Marriott Data Breach is a Good Reminder to Review Your Cyber Insurance Coverage

While it’s true that companies are being asked to pay more in exchange for less coverage than they may have received in the past, cyber insurance does have certain benefits.
digital blue shield in front of a man in a suit

Recent reporting suggests that Marriott International Inc. suffered its second data breach this year.[1] And the headlines are alarming – “Hotel giant Marriott confirms yet another data breach,” “Marriott Data Breach Affects More Than Five Million Guests,” “Marriott Hotels admits to third data breach in 4 years,” and on and on.

Anyone in the hospitality industry, and anyone reading this article, is right to be concerned.  No one wants to see, or be named, in headlines like these. 

Unfortunately, cyber criminals are continuing to aggressively pursue and exploit vulnerabilities and to find ways to exfiltrate and monetize data.

Some early reporting suggests that the attackers were able to dupe an employee at the BWI Airport Marriott into granting them access to the company’s systems.[2]  And while there are numerous security lessons to be drawn from the event, it also serves to highlight the fact that there are insurance products available which can provide both incident response assistance and bottom-line protection in the event of such a breach.   

What is Cyber Insurance

In May 2021, the United States Government Accountability Office (GAO) published a comprehensive report entitled “Cyber Insurance: Insurers and Policyholders Face Challenges in an Evolving Market.”[3]  The GAO aptly outlined the market as follows:

Some private insurance companies offer businesses and other entities cyber insurance to protect against first-party (policyholder) and third-party losses (policyholder’s clients or customers) from an event that jeopardizes the confidentiality, integrity, and availability of an information system.  The insurance can be provided through a standalone policy that provides only cyber insurance coverage or as part of a package policy that provides multiple types of coverage, such as a general commercial liability insurance policy.[4]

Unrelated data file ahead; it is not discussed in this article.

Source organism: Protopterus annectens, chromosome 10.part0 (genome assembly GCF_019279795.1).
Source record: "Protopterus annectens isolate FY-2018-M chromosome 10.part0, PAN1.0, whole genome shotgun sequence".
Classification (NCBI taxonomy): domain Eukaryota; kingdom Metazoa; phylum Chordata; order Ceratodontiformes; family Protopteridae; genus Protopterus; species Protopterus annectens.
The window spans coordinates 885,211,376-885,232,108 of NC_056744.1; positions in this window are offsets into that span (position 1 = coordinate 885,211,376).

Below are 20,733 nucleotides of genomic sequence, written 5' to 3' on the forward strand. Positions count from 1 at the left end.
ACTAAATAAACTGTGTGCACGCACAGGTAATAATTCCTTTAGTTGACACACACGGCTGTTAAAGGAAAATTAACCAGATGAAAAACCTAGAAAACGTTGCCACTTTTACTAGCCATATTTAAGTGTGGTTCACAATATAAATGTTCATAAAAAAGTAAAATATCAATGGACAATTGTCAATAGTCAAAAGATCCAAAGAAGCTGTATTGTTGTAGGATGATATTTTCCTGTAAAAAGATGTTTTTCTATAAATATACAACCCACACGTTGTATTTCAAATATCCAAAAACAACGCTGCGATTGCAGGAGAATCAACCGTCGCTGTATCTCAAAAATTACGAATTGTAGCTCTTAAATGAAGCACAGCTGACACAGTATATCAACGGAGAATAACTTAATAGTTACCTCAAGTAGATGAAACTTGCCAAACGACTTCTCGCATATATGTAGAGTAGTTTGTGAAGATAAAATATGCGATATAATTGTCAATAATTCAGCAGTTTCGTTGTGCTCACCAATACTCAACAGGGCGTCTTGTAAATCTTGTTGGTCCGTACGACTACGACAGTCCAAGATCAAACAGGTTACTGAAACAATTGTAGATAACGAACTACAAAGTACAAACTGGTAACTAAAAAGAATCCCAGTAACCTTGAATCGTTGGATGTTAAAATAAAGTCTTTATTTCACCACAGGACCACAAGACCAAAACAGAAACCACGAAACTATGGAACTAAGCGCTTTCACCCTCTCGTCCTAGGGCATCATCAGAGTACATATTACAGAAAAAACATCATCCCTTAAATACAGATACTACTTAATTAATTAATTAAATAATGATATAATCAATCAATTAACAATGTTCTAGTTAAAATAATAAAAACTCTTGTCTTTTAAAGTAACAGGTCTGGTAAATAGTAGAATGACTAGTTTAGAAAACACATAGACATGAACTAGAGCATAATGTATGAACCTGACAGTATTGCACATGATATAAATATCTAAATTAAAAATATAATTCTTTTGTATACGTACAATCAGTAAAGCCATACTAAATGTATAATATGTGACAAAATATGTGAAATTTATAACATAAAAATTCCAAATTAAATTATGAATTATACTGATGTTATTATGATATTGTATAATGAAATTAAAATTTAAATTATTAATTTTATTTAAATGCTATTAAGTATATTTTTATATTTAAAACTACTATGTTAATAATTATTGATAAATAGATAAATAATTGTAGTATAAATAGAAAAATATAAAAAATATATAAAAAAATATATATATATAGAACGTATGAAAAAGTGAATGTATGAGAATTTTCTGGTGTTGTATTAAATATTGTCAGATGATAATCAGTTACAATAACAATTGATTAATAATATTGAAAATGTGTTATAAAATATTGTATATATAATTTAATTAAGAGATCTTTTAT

Marsh McLennan, the largest commercial insurance broker of U.S. business, assisted GAO with the report and said that between 2016 and 2020, its clients’ cyber insurance take-up rates rose from 26 to 47 percent.[5]  Per the report, hospitality and retail – as sectors that commonly take payment card information – were among those experiencing the most significant growth in take-up over that period.[6]  In particular, the hospitality and gaming sector grew from less than 40 percent take-up in 2016 to more than 70 percent take-up in 2020.

While more and more organizations, particularly in hospitality, have taken up cyber insurance, the market has become more challenging for policyholders.  Per the report, premiums are going up and limits are coming down.  In other words, companies are being asked to pay more in exchange for less coverage than they may have received in the past.   In a February 2022 article about cyber insurance and the hospitality sector, one hotel chain risk manager reported “200% to 300% rate increases and deductibles doubling in some instances.”[7]

But even with that said, cyber insurance does have certain benefits.

The Benefits of Cyber Insurance

There are three primary benefits to cyber insurance.